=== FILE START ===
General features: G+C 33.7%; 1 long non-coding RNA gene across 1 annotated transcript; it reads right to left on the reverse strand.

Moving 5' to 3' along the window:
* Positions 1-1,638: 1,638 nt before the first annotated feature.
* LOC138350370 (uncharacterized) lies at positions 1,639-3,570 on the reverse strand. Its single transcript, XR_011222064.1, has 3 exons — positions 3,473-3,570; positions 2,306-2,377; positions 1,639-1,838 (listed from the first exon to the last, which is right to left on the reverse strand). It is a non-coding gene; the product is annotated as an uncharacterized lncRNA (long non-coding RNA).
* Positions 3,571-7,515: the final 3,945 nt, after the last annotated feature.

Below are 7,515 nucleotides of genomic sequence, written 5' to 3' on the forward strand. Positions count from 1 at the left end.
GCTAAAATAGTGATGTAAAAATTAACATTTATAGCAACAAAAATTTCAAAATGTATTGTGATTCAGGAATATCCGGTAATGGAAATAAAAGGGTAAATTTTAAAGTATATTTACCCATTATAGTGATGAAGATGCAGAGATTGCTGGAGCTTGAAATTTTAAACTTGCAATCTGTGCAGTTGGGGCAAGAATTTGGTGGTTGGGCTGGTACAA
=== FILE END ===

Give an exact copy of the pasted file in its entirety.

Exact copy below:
General features: G+C 33.7%; 1 long non-coding RNA gene across 1 annotated transcript; it reads right to left on the reverse strand.

Moving 5' to 3' along the window:
* Positions 1-1,638: 1,638 nt before the first annotated feature.
* LOC138350370 (uncharacterized) lies at positions 1,639-3,570 on the reverse strand. Its single transcript, XR_011222064.1, has 3 exons — positions 3,473-3,570; positions 2,306-2,377; positions 1,639-1,838 (listed from the first exon to the last, which is right to left on the reverse strand). It is a non-coding gene; the product is annotated as an uncharacterized lncRNA (long non-coding RNA).
* Positions 3,571-7,515: the final 3,945 nt, after the last annotated feature.

Below are 7,515 nucleotides of genomic sequence, written 5' to 3' on the forward strand. Positions count from 1 at the left end.
GCTAAAATAGTGATGTAAAAATTAACATTTATAGCAACAAAAATTTCAAAATGTATTGTGATTCAGGAATATCCGGTAATGGAAATAAAAGGGTAAATTTTAAAGTATATTTACCCATTATAGTGATGAAGATGCAGAGATTGCTGGAGCTTGAAATTTTAAACTTGCAATCTGTGCAGTTGGGGCAAGAATTTGGTGGTTGGGCTGGTACAA